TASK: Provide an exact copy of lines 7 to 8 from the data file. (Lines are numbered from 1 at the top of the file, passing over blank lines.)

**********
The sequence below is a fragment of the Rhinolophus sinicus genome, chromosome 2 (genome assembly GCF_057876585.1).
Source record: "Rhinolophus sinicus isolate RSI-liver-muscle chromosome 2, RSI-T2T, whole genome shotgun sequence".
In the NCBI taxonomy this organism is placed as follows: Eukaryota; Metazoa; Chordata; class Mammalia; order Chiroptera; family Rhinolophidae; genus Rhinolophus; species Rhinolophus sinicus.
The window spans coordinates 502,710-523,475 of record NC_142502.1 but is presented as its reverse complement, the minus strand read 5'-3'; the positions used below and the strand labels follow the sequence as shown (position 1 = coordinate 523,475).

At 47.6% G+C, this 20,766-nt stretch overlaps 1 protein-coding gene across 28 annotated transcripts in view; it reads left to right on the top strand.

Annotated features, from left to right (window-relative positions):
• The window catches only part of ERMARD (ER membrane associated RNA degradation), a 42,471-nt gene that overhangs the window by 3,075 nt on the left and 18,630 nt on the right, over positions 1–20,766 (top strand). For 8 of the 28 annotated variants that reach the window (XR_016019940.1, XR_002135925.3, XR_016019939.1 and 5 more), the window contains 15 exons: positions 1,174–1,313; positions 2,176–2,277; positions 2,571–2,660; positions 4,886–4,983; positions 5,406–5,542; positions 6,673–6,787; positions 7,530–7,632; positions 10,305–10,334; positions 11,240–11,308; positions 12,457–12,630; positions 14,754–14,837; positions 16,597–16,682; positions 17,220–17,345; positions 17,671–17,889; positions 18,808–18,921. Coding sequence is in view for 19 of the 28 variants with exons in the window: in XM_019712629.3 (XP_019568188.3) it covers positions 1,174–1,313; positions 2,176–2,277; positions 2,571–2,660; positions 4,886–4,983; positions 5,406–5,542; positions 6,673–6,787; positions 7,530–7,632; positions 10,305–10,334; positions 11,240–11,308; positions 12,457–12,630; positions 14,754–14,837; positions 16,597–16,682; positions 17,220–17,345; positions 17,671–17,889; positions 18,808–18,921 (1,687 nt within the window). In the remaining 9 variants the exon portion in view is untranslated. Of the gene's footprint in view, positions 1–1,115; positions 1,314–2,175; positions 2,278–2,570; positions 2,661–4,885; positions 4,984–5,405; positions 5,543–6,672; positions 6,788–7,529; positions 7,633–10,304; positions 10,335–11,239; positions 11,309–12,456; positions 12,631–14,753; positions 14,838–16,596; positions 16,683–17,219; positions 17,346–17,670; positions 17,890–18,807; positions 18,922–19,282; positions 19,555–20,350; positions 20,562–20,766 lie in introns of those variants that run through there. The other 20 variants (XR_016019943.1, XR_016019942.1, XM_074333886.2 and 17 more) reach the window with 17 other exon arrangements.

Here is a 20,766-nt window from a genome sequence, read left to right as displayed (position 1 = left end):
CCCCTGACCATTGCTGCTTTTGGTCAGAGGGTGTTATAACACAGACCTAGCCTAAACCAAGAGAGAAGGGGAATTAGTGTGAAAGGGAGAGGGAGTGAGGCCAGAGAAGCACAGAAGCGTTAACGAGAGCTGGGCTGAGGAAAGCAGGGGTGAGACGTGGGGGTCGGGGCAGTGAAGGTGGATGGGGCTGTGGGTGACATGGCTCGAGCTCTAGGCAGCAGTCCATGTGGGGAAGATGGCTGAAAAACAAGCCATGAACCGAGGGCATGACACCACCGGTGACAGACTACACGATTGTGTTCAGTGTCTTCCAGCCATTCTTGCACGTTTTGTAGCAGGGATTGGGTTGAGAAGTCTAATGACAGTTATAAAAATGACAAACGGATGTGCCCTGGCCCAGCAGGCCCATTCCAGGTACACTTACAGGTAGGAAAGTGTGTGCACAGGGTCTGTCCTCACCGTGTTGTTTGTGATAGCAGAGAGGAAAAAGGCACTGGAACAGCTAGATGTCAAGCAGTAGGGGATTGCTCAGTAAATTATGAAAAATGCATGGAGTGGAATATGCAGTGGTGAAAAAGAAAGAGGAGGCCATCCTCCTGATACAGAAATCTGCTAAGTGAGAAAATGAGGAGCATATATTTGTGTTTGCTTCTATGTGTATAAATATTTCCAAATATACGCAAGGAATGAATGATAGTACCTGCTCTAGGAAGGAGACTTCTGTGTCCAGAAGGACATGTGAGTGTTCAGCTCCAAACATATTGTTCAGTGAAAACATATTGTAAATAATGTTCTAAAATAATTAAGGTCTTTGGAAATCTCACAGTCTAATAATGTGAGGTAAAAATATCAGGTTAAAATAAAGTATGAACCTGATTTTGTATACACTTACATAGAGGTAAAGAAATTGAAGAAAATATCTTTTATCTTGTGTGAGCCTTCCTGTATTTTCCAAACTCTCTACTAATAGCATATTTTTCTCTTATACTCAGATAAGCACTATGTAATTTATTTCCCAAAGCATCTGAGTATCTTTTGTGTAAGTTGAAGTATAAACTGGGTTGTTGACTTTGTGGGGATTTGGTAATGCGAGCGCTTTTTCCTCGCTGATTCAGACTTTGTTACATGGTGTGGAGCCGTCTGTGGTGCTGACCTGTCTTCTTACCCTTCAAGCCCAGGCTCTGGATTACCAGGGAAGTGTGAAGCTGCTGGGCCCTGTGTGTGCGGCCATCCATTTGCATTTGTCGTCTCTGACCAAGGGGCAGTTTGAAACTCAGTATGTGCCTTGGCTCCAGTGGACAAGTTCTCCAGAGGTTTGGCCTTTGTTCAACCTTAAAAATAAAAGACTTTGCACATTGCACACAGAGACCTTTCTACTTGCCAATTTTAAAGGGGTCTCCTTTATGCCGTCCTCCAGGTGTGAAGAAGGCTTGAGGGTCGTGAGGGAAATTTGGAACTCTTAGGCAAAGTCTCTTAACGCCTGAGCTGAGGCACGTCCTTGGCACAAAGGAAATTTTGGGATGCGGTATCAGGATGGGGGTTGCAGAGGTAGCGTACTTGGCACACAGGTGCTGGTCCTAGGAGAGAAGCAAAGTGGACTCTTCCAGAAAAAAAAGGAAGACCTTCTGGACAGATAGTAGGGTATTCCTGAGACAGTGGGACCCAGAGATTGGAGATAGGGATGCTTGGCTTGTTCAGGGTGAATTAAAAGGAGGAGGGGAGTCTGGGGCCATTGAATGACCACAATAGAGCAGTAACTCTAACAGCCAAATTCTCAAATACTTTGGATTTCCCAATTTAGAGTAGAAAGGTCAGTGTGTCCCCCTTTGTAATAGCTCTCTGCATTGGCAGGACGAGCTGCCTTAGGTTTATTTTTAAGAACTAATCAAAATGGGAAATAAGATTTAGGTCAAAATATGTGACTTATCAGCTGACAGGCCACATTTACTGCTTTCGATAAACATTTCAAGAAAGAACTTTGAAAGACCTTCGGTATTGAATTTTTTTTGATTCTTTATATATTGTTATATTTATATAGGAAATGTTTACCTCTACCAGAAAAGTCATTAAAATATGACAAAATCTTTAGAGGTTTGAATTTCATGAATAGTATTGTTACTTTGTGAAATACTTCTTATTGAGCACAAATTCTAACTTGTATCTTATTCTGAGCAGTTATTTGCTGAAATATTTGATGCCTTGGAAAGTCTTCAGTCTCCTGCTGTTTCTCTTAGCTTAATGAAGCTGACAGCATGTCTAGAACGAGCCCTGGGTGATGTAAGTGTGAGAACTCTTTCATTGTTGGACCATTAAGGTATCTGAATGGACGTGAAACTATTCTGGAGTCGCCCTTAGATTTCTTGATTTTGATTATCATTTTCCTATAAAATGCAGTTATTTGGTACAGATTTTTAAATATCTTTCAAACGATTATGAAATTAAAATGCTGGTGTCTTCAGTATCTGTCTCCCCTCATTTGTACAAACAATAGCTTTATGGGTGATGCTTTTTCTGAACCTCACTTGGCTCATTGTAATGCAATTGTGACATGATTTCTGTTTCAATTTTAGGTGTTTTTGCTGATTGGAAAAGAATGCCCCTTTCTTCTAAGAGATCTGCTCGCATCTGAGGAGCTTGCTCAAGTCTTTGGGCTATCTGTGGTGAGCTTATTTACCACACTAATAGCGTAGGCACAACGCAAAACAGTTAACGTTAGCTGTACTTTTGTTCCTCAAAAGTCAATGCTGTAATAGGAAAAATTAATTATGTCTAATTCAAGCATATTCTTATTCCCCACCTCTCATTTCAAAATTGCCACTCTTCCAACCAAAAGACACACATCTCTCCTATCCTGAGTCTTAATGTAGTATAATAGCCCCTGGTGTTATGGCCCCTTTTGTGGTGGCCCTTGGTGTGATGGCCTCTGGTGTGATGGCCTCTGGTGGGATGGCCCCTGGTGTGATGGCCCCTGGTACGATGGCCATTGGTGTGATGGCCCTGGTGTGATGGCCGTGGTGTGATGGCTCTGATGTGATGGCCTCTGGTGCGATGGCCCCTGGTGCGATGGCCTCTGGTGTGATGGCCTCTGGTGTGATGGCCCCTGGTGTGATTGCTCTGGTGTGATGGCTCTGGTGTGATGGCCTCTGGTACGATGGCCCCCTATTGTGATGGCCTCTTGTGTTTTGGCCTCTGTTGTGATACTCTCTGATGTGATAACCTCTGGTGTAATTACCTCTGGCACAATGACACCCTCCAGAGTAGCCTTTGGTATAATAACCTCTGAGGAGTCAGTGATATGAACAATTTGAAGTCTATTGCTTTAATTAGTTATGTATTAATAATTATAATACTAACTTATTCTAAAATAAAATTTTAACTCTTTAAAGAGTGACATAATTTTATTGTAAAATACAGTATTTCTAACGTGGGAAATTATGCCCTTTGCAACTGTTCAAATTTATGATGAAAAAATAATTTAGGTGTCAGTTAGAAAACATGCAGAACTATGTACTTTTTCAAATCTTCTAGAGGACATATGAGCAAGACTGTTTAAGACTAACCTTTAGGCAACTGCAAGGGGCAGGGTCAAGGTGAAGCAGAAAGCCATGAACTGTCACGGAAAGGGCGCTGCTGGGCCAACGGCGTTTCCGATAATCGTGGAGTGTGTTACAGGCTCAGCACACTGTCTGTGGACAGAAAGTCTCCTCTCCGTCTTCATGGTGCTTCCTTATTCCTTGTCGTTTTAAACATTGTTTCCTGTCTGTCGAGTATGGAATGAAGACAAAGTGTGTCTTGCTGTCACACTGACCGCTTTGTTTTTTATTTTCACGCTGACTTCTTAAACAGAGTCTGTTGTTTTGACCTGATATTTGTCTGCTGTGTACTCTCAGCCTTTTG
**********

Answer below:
• The window catches only part of ERMARD (ER membrane associated RNA degradation), a 42,471-nt gene that overhangs the window by 3,075 nt on the left and 18,630 nt on the right, over positions 1–20,766 (top strand). For 8 of the 28 annotated variants that reach the window (XR_016019940.1, XR_002135925.3, XR_016019939.1 and 5 more), the window contains 15 exons: positions 1,174–1,313; positions 2,176–2,277; positions 2,571–2,660; positions 4,886–4,983; positions 5,406–5,542; positions 6,673–6,787; positions 7,530–7,632; positions 10,305–10,334; positions 11,240–11,308; positions 12,457–12,630; positions 14,754–14,837; positions 16,597–16,682; positions 17,220–17,345; positions 17,671–17,889; positions 18,808–18,921. Coding sequence is in view for 19 of the 28 variants with exons in the window: in XM_019712629.3 (XP_019568188.3) it covers positions 1,174–1,313; positions 2,176–2,277; positions 2,571–2,660; positions 4,886–4,983; positions 5,406–5,542; positions 6,673–6,787; positions 7,530–7,632; positions 10,305–10,334; positions 11,240–11,308; positions 12,457–12,630; positions 14,754–14,837; positions 16,597–16,682; positions 17,220–17,345; positions 17,671–17,889; positions 18,808–18,921 (1,687 nt within the window). In the remaining 9 variants the exon portion in view is untranslated. Of the gene's footprint in view, positions 1–1,115; positions 1,314–2,175; positions 2,278–2,570; positions 2,661–4,885; positions 4,984–5,405; positions 5,543–6,672; positions 6,788–7,529; positions 7,633–10,304; positions 10,335–11,239; positions 11,309–12,456; positions 12,631–14,753; positions 14,838–16,596; positions 16,683–17,219; positions 17,346–17,670; positions 17,890–18,807; positions 18,922–19,282; positions 19,555–20,350; positions 20,562–20,766 lie in introns of those variants that run through there. The other 20 variants (XR_016019943.1, XR_016019942.1, XM_074333886.2 and 17 more) reach the window with 17 other exon arrangements.

Here is a 20,766-nt window from a genome sequence, read left to right as displayed (position 1 = left end):